Anxious For Nothing (Pt. 1)

“And which of you by being anxious can add a single hour to his span of life?” – Matthew 6:27 (ESV)

A few weeks ago I received a book from Grace To You called Anxious For Nothing, written by John MacArthur. I started reading it about ten days ago and thought I’d journal here about what I’m learning from this book.

Anyone who knows me well will tell you I’m a bit of a worrywart. It’s something I’ve carried with me from childhood. There are times that the anxiousness goes away and hides for a while, but the tendency to worry always lies somewhere under the surface. I know of course that this type of behavior is something we are directly commanded not to do in Scripture – the examples of Matthew 6:25-34 and Philippians 4:6-7 probably being the most well known. The circumstances of my life the last half of this year have heightened the worry it seems – losing my Dad, changing jobs and continually searching for a new one, family issues – all of these have made me feel a bit unsettled. My mind has trouble shutting off at night and I’m always thinking about what’s coming up, what’s next. I’m definitely not much of a “live in the moment” person these days.

“Therefore do not be anxious about tomorrow, for tomorrow will be anxious for itself. Sufficient for the day is its own trouble.” – Matthew 6:34 (ESV)

For these reasons I was especially looking forward to reading this book from John MacArthur. In the first chapter of this book, MacArthur relates a scene from Sherlock Holmes and a conversation between Holmes and Dr. Watson. Holmes asks Watson to recount how many steps there are leading from a hall to a certain room. Watson explains that he doesn’t know, even though he’s been up & down those stairs hundreds of times. Holmes responds, “You have not observed. And yet you have seen. That is just my point. Now, I know that there are seventeen steps, because I have both seen and observed.”

MacArthur asks us to identify with Holmes or Watson in this passage, with the implication that many of us lean towards Watson. How true this is. Each worry that we come across somehow seems different than one in the past. But yet, how graciously did God provide for us the last time we worried so ? Worry, as MacArthur explains, really signifies our lack of faith. I’d also suggest it may be an example of pride as well, thinking this issue or problem is even too big for God to handle – only our worry and anxiousness can help figure this one out.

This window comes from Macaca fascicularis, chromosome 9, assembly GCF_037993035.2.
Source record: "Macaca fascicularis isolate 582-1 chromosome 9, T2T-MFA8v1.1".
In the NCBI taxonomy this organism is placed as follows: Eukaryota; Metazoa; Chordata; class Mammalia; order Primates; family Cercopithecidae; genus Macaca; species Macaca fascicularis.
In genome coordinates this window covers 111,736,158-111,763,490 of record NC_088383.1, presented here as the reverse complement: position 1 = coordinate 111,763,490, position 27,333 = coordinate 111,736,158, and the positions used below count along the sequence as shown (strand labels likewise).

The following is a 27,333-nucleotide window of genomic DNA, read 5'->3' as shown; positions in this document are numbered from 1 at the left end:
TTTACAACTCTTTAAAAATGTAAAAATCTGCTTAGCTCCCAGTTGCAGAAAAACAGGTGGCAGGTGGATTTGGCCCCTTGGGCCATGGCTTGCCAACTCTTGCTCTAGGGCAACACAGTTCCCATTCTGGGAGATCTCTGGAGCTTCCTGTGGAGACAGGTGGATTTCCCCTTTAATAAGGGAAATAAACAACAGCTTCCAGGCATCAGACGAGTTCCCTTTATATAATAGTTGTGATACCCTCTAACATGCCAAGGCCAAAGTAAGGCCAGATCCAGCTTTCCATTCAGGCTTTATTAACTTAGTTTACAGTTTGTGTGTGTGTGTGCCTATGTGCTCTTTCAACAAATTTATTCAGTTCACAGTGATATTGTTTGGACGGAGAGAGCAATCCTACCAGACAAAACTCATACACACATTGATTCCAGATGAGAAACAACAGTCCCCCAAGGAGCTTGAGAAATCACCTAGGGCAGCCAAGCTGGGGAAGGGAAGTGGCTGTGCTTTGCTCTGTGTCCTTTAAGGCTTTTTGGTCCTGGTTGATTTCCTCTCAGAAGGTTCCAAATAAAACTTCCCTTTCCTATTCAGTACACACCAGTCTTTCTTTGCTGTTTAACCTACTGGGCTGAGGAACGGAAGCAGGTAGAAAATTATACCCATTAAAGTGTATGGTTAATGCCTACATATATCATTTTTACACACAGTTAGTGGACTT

Paul explains in 2 Corinthians 5:17 that “Therefore, if anyone is in Christ, he is a new creation. The old has passed away; behold, the new has come.” Sometimes I wonder how much of the old has really passed away in my case. God created us in His own image – but how much of our life before Christ is still “hardwired” in, or how much of what makes you “you” is still there and will always be ? Is the fact that we worry less than in years past an example of the progression of our sanctification ? Or is worry in any degree a sin that shows how much we fail to trust God ?

In this first chapter, MacArthur asks us to observe a little more and not just see, and reflect more on the latter part of Matthew 6. Observe the lilies and the birds and see little they lack. Stop for a moment and think about these things. In our daily hustle and bustle, this type of observation often goes right out the window. But it’s crucial to cutting worry off at the pass, and meditating on how much God loves and cares for us.

In the second chapter of his book, MacArthur turns to “avoiding anxiety through prayer”. I’ll get to that next.

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